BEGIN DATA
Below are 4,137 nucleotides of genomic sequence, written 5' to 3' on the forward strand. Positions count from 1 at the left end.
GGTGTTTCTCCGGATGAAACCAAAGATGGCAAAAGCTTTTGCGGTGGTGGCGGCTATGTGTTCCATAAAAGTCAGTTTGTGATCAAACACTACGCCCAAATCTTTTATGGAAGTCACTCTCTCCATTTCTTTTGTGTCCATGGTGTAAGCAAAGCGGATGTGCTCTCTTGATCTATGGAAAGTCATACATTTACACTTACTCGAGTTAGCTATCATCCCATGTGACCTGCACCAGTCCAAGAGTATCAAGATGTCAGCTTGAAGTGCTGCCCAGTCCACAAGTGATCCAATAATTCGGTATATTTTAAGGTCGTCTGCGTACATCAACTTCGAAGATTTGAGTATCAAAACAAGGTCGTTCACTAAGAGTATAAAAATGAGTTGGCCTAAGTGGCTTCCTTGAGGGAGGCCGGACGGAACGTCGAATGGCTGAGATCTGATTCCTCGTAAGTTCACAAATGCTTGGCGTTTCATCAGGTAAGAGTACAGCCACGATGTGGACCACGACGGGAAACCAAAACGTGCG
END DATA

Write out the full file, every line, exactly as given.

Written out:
Below are 4,137 nucleotides of genomic sequence, written 5' to 3' on the forward strand. Positions count from 1 at the left end.
GGTGTTTCTCCGGATGAAACCAAAGATGGCAAAAGCTTTTGCGGTGGTGGCGGCTATGTGTTCCATAAAAGTCAGTTTGTGATCAAACACTACGCCCAAATCTTTTATGGAAGTCACTCTCTCCATTTCTTTTGTGTCCATGGTGTAAGCAAAGCGGATGTGCTCTCTTGATCTATGGAAAGTCATACATTTACACTTACTCGAGTTAGCTATCATCCCATGTGACCTGCACCAGTCCAAGAGTATCAAGATGTCAGCTTGAAGTGCTGCCCAGTCCACAAGTGATCCAATAATTCGGTATATTTTAAGGTCGTCTGCGTACATCAACTTCGAAGATTTGAGTATCAAAACAAGGTCGTTCACTAAGAGTATAAAAATGAGTTGGCCTAAGTGGCTTCCTTGAGGGAGGCCGGACGGAACGTCGAATGGCTGAGATCTGATTCCTCGTAAGTTCACAAATGCTTGGCGTTTCATCAGGTAAGAGTACAGCCACGATGTGGACCACGACGGGAAACCAAAACGTGCG